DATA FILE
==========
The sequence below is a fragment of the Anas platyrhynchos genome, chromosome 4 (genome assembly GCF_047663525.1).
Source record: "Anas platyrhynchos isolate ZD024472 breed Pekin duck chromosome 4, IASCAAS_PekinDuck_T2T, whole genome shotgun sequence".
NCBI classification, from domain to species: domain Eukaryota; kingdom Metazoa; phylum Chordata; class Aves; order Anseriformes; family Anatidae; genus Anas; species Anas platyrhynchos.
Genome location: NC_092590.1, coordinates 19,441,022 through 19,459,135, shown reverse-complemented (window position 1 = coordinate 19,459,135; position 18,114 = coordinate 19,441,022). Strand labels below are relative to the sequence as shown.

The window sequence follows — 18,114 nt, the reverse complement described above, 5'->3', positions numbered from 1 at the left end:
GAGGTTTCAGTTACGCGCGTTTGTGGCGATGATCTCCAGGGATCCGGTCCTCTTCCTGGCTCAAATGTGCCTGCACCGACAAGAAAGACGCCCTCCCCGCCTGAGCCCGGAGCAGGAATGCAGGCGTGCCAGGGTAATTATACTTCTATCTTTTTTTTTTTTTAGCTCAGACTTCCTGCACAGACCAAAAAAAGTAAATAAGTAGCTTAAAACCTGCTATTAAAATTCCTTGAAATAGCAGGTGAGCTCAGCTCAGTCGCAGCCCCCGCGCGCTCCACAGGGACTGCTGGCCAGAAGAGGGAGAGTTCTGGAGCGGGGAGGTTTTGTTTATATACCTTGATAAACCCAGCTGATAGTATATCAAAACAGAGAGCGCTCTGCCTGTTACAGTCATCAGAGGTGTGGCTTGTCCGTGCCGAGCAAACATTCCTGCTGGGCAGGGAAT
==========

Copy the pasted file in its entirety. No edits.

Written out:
The sequence below is a fragment of the Anas platyrhynchos genome, chromosome 4 (genome assembly GCF_047663525.1).
Source record: "Anas platyrhynchos isolate ZD024472 breed Pekin duck chromosome 4, IASCAAS_PekinDuck_T2T, whole genome shotgun sequence".
NCBI classification, from domain to species: domain Eukaryota; kingdom Metazoa; phylum Chordata; class Aves; order Anseriformes; family Anatidae; genus Anas; species Anas platyrhynchos.
Genome location: NC_092590.1, coordinates 19,441,022 through 19,459,135, shown reverse-complemented (window position 1 = coordinate 19,459,135; position 18,114 = coordinate 19,441,022). Strand labels below are relative to the sequence as shown.

The window sequence follows — 18,114 nt, the reverse complement described above, 5'->3', positions numbered from 1 at the left end:
GAGGTTTCAGTTACGCGCGTTTGTGGCGATGATCTCCAGGGATCCGGTCCTCTTCCTGGCTCAAATGTGCCTGCACCGACAAGAAAGACGCCCTCCCCGCCTGAGCCCGGAGCAGGAATGCAGGCGTGCCAGGGTAATTATACTTCTATCTTTTTTTTTTTTTAGCTCAGACTTCCTGCACAGACCAAAAAAAGTAAATAAGTAGCTTAAAACCTGCTATTAAAATTCCTTGAAATAGCAGGTGAGCTCAGCTCAGTCGCAGCCCCCGCGCGCTCCACAGGGACTGCTGGCCAGAAGAGGGAGAGTTCTGGAGCGGGGAGGTTTTGTTTATATACCTTGATAAACCCAGCTGATAGTATATCAAAACAGAGAGCGCTCTGCCTGTTACAGTCATCAGAGGTGTGGCTTGTCCGTGCCGAGCAAACATTCCTGCTGGGCAGGGAAT